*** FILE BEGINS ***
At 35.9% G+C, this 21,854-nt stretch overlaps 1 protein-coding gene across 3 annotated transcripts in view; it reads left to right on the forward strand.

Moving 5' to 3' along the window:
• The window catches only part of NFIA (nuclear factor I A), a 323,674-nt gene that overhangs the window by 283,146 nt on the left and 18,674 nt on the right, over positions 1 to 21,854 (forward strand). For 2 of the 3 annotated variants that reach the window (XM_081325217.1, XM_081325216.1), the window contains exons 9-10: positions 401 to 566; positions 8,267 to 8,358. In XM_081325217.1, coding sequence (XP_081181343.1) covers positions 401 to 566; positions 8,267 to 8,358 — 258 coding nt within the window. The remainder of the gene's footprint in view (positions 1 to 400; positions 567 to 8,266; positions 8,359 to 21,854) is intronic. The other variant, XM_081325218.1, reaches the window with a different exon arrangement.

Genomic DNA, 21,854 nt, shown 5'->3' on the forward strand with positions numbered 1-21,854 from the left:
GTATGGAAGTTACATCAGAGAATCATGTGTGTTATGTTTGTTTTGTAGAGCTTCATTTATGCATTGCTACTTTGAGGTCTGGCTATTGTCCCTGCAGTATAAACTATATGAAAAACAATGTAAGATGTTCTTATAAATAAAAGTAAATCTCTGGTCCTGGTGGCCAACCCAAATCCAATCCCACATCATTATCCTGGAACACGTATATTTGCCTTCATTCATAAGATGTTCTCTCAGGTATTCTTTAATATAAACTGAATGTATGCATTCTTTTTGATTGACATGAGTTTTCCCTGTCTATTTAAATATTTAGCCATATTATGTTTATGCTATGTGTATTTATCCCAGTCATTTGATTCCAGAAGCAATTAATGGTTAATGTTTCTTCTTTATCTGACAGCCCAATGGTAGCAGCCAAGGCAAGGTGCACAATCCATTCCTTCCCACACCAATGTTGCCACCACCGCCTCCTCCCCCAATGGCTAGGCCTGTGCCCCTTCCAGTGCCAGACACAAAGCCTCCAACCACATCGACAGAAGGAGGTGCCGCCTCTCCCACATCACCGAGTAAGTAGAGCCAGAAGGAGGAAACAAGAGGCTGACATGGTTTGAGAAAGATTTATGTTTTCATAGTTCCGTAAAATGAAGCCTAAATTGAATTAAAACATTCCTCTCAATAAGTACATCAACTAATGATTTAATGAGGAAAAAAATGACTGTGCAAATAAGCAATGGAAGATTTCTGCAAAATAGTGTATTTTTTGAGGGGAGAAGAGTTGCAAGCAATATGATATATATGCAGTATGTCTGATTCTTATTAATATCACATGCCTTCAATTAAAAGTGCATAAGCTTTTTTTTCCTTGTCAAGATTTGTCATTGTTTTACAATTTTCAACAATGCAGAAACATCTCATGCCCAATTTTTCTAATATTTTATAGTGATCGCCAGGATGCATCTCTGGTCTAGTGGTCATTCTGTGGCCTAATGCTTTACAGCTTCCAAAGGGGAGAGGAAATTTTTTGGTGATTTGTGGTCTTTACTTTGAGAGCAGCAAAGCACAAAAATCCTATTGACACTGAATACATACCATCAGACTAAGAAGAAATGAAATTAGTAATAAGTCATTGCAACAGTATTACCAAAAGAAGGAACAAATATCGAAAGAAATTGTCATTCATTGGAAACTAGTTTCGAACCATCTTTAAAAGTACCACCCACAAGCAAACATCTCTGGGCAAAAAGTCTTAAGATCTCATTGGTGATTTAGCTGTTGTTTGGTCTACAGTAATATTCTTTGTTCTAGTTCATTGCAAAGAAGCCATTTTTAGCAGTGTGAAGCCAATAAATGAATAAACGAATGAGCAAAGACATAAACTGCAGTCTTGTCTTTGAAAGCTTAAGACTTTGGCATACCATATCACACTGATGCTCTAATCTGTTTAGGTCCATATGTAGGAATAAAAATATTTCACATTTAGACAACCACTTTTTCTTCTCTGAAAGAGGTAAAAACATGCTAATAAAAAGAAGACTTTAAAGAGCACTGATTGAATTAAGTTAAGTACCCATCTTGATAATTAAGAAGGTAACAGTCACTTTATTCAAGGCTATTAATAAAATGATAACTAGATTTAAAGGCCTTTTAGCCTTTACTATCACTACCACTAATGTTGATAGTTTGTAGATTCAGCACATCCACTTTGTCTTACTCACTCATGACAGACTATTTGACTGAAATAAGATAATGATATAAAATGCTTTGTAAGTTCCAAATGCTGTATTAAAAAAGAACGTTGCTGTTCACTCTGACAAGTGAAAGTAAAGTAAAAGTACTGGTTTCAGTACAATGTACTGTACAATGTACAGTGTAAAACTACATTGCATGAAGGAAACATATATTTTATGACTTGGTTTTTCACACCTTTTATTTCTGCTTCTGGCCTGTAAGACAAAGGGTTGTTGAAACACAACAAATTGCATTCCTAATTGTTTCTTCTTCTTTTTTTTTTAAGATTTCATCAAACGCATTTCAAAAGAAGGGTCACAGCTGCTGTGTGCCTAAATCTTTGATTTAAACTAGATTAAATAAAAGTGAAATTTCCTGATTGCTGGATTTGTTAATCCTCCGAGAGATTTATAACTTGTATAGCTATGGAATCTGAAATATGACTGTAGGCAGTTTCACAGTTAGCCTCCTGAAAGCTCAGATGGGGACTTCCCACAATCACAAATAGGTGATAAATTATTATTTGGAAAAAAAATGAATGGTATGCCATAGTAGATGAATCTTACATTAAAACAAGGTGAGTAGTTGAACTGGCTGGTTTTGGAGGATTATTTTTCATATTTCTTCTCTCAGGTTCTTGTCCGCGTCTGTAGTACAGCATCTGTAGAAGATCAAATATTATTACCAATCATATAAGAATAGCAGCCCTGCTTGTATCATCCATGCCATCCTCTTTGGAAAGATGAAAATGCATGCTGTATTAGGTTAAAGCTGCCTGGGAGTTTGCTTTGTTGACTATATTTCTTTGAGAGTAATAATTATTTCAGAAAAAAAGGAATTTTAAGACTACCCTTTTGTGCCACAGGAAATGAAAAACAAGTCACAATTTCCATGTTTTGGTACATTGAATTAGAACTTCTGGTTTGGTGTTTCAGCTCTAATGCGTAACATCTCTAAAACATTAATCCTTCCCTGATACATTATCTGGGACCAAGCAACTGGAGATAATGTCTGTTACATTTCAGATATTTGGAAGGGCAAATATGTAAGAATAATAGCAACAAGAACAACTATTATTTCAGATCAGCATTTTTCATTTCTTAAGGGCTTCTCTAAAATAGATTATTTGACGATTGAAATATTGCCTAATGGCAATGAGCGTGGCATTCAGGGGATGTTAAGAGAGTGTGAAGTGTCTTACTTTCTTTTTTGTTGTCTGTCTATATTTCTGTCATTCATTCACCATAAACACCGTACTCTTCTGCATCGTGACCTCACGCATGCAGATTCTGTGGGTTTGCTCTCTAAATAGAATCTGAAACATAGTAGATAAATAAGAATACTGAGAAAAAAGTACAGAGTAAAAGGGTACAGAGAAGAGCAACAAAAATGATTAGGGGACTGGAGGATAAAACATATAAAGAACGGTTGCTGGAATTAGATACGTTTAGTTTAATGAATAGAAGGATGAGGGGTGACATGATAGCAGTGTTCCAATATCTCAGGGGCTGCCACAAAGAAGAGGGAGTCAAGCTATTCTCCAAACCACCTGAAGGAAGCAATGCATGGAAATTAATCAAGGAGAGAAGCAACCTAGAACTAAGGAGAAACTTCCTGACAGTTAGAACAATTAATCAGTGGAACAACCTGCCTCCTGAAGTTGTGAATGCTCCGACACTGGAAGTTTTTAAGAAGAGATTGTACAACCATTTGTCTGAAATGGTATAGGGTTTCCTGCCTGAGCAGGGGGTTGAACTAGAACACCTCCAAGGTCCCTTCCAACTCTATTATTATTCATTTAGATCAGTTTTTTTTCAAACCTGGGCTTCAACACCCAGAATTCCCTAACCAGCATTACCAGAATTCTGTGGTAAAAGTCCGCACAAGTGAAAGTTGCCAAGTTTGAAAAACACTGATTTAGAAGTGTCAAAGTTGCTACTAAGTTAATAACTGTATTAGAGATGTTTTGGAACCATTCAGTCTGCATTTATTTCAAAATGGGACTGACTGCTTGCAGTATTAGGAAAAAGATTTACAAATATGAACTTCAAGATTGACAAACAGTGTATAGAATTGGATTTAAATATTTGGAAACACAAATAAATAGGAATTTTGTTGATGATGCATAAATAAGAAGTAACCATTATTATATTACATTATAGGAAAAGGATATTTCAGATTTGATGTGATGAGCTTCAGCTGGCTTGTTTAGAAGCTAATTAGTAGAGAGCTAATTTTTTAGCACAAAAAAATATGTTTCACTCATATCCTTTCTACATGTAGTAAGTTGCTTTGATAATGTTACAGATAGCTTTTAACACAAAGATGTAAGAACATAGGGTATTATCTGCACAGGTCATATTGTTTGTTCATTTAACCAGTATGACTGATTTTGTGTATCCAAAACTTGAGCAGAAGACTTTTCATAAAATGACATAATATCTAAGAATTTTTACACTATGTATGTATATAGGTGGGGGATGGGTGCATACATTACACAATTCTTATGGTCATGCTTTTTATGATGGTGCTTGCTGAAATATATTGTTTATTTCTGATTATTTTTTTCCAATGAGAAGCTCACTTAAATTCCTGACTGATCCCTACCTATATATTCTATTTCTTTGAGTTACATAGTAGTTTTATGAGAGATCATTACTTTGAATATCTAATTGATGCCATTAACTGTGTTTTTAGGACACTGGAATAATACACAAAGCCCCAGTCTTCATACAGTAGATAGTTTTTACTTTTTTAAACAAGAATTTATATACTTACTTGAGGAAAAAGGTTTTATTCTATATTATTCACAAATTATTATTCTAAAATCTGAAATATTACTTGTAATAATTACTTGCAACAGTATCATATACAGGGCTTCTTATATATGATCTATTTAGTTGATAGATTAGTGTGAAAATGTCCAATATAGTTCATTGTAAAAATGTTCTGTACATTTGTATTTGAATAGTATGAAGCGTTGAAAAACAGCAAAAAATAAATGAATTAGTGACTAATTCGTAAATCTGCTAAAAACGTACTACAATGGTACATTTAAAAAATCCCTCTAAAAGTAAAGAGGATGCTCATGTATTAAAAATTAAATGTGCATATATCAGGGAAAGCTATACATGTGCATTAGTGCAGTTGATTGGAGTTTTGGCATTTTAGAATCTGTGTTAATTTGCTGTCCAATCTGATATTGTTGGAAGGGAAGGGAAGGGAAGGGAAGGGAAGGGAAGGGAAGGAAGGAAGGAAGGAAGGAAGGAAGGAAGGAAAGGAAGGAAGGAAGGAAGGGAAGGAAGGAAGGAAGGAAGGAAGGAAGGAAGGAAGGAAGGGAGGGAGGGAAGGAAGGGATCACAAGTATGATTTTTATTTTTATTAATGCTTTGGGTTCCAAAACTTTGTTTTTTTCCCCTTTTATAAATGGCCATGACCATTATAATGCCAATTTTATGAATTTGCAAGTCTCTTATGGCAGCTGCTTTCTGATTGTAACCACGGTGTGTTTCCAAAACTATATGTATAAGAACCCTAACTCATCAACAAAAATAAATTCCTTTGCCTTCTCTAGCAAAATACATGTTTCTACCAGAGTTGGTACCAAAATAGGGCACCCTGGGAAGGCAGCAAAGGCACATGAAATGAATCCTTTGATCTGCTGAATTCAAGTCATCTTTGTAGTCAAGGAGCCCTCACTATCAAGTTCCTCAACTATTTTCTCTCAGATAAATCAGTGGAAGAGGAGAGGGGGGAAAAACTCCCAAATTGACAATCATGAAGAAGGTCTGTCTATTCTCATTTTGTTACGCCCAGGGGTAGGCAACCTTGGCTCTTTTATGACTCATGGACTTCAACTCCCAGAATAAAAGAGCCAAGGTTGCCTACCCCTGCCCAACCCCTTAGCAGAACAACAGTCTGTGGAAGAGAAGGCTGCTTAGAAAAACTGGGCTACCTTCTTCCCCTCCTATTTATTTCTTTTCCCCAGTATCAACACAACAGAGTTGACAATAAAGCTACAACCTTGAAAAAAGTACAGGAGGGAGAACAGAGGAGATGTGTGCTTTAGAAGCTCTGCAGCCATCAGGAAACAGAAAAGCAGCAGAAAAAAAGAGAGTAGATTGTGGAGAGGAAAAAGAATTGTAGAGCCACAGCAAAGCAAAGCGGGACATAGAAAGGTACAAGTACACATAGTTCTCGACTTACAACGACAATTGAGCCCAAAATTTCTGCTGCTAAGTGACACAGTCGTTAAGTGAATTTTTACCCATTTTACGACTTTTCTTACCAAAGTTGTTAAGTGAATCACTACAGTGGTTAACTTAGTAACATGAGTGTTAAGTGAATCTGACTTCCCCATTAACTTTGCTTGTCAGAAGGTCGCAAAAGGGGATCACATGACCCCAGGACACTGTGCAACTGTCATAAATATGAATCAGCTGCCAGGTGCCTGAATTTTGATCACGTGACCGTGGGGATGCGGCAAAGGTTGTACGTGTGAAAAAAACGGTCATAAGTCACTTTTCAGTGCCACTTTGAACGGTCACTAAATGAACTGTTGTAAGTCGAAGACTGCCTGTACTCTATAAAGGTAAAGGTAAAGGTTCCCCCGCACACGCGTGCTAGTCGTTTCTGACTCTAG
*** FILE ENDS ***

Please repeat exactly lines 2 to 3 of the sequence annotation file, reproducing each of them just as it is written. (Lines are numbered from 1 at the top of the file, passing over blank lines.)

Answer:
Moving 5' to 3' along the window:
• The window catches only part of NFIA (nuclear factor I A), a 323,674-nt gene that overhangs the window by 283,146 nt on the left and 18,674 nt on the right, over positions 1 to 21,854 (forward strand). For 2 of the 3 annotated variants that reach the window (XM_081325217.1, XM_081325216.1), the window contains exons 9-10: positions 401 to 566; positions 8,267 to 8,358. In XM_081325217.1, coding sequence (XP_081181343.1) covers positions 401 to 566; positions 8,267 to 8,358 — 258 coding nt within the window. The remainder of the gene's footprint in view (positions 1 to 400; positions 567 to 8,266; positions 8,359 to 21,854) is intronic. The other variant, XM_081325218.1, reaches the window with a different exon arrangement.